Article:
Many photos taken show images of beautiful dolls, only to have the pose they are holding be unnatural, or unbecoming. Dolls are created to be likenesses of people and to be photographed at their best, they need to be posed in ways one would expect a person to sit or stand.
Many times I've seen pictures of dolls that are meant to be speaking to one another. The pose however, has both dolls looking directly at the camera. The first tip is to pay attention to what the doll is looking at. Stand behind the doll you are photographing if you can, and see if she is looking at her playmate, toys, or whatever you are creating in your scene.
Even if it is just a portrait shot, there should be an imaginary something out there that gets the doll's attention. When I look at a photograph, this small little detail really stands out to me as something so simple yet having a huge impact on the effectiveness of the photo.
The portrait below is a picture of DE's latest face up she created. (A face up is defined as either painting, airbrushing, drawing, or other artistic method of creating a face on a blank doll head. Elizabeth uses chalk pastels, watercolor pencils, and acrylic paint to create her faces.) In this picture I wanted to create an official looking photo of a business woman for a local newspaper (not a real newspaper, but a doll newspaper to use in a story).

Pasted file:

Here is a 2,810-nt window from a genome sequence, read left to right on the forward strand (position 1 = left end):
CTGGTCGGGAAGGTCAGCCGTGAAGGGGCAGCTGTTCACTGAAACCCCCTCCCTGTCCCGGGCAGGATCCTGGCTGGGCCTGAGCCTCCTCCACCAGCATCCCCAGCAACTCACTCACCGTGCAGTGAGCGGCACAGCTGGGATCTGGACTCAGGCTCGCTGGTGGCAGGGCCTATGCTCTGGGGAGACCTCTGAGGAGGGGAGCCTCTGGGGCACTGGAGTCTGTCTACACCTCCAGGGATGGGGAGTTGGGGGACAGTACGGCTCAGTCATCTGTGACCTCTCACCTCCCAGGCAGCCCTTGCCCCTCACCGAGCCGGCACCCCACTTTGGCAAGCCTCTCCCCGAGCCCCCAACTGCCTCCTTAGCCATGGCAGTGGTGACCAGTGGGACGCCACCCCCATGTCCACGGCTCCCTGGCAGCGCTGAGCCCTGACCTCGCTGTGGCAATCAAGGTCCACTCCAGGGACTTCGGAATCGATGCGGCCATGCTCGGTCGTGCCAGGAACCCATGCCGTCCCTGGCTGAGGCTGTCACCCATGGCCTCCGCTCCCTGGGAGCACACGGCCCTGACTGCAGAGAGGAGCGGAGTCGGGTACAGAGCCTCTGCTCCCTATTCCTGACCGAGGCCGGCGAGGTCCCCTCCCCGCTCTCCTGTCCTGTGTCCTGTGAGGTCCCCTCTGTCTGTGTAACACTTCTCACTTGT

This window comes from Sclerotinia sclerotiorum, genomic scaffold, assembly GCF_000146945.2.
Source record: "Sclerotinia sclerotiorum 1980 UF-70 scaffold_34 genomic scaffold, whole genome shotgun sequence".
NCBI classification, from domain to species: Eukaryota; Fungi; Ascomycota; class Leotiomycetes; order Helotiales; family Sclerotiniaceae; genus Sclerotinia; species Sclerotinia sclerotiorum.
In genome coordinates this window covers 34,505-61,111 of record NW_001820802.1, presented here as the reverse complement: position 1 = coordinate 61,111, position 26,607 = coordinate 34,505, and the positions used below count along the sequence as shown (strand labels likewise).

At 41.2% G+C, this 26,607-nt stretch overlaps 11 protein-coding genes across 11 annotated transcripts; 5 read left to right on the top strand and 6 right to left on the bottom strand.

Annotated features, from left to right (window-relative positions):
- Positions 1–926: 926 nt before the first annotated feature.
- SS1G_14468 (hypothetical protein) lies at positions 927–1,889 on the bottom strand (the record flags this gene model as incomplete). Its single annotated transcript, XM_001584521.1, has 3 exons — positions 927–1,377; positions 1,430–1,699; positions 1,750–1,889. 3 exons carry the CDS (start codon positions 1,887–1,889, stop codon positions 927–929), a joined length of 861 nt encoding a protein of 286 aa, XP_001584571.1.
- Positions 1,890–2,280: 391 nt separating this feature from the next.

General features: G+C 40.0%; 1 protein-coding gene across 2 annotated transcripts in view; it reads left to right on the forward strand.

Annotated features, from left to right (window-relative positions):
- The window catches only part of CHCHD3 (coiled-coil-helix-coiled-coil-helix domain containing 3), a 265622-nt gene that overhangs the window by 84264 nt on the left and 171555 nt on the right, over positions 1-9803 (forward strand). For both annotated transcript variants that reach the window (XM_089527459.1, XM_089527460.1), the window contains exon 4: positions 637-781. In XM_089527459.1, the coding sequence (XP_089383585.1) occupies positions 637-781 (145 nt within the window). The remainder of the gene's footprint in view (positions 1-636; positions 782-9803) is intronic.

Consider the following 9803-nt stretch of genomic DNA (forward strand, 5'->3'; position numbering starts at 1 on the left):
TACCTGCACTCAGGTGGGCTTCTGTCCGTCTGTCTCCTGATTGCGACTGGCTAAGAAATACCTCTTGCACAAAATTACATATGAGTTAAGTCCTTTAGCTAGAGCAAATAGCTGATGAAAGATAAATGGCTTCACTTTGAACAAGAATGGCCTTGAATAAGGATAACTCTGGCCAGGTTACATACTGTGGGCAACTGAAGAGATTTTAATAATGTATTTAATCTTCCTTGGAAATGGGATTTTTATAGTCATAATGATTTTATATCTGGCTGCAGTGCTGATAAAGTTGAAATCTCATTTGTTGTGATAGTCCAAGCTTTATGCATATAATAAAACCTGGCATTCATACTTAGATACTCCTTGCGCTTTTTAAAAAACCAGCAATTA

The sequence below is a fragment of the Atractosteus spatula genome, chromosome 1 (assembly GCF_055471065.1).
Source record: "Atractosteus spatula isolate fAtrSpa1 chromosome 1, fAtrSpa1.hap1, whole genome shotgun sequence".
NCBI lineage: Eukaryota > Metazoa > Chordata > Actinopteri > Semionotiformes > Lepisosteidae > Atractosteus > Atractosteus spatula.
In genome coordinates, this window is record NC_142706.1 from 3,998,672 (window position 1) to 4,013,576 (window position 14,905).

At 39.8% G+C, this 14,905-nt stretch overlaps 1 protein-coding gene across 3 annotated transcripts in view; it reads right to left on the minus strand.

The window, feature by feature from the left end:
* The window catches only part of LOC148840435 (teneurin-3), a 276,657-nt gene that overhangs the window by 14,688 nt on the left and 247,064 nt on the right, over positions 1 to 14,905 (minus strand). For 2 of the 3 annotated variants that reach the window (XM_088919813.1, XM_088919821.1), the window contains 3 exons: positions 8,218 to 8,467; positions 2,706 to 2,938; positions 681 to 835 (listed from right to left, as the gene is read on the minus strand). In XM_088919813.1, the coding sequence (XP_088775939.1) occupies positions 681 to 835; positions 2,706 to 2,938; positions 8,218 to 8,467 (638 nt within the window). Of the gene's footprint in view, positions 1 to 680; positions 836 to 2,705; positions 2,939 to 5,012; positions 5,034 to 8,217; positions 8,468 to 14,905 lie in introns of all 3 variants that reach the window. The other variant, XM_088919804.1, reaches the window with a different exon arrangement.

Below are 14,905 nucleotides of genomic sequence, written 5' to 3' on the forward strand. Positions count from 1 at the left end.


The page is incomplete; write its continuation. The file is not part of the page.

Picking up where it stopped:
For a portrait shot such as this, having the doll looking directly into the camera is certainly appropriate. Use a slight turn of the shoulder or tip of the chin if you can.
Not all dolls have the ability to move their heads as freely as others but I think you get the idea. Position the head as best as you can in a natural way that makes sense for the picture. It's a small detail that potentially has great impact on your picture irregardless of why you are taking it.
Take a moment and turn your own head from side to side. How far does your head go before you have to turn your body? My chin barely comes in line with the front of my shoulder. Keep this in mind when positioning the head of your doll. Don't turn it more than it would naturally go.
Now let's talk a little about the elbows. Typically they are pretty close to the body. Unless the hands are on the hips or they are resting on a shelf or something watch out that the elbows don't do the chicken wing thing. Of course, if your doll does not have bending elbows, you'll have to work with those straight arms. But not to fear. Straight arm dolls can be posed very nicely, too.
When you have your doll posed for the photograph, imitate the pose and if it feels awkward, it probably looks awkward. It takes a couple of extra minutes but the final photograph looks so much better when the doll is properly posed.
That's about it for this issue. I'll write more next time.
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